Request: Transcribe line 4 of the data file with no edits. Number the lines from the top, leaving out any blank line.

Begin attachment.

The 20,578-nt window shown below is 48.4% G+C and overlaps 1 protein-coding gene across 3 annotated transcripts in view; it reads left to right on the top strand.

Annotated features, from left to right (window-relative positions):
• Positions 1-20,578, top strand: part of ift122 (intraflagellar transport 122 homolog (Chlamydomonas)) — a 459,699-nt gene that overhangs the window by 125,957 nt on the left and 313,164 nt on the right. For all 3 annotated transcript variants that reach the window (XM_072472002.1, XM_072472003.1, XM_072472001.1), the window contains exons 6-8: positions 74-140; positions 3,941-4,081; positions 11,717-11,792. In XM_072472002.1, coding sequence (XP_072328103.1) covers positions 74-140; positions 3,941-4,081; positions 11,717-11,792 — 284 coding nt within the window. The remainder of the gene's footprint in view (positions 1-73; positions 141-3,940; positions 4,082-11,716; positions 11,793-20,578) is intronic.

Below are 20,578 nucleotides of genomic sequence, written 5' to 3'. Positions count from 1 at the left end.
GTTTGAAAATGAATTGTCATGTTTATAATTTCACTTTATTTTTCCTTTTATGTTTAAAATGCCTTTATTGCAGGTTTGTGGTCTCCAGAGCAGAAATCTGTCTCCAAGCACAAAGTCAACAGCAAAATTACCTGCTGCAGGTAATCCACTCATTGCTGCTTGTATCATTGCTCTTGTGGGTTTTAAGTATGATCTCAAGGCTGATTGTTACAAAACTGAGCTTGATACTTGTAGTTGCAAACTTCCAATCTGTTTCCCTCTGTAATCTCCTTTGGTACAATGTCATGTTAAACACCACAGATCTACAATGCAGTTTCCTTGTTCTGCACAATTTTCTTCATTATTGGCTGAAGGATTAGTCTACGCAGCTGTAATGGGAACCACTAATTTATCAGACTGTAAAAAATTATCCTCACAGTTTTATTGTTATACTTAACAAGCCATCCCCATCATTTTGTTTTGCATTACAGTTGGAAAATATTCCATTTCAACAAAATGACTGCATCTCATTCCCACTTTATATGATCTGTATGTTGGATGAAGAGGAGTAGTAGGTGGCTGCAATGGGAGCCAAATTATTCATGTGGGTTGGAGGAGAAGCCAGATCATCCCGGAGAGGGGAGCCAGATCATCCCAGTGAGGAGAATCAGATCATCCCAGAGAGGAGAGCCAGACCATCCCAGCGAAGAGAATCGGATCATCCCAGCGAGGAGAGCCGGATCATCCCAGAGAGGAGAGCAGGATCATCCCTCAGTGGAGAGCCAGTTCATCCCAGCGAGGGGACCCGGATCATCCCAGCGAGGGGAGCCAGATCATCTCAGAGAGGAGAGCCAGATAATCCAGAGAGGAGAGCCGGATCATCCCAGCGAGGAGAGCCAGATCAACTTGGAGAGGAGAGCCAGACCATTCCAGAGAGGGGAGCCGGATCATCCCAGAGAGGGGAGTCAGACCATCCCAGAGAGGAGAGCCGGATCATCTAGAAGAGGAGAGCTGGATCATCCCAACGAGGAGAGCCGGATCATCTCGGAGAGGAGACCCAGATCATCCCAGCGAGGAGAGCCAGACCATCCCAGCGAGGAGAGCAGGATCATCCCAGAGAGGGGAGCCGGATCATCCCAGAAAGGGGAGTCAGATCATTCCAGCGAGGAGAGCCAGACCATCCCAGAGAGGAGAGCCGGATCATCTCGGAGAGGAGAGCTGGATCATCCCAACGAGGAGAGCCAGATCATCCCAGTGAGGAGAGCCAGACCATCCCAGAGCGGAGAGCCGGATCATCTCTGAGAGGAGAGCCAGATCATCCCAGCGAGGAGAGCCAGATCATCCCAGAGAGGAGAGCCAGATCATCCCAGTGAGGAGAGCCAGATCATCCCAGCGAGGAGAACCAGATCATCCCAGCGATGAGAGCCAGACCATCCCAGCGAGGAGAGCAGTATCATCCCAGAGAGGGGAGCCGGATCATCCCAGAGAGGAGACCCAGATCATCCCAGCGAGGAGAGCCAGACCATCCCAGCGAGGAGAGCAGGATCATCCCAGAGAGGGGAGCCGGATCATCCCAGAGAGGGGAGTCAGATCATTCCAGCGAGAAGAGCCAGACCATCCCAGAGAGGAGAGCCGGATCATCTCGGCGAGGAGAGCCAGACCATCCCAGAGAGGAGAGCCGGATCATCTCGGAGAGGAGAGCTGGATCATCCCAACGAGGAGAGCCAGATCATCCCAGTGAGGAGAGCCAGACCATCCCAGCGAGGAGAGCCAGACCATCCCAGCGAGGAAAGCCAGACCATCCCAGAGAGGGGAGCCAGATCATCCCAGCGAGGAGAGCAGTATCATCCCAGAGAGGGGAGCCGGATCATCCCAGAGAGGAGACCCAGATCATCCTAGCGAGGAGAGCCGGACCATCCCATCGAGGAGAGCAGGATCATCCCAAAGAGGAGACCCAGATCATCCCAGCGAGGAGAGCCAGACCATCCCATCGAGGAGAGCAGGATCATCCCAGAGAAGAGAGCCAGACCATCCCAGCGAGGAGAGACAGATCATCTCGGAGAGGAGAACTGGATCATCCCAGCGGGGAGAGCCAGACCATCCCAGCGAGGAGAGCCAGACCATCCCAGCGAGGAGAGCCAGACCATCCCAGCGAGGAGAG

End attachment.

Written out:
Below are 20,578 nucleotides of genomic sequence, written 5' to 3'. Positions count from 1 at the left end.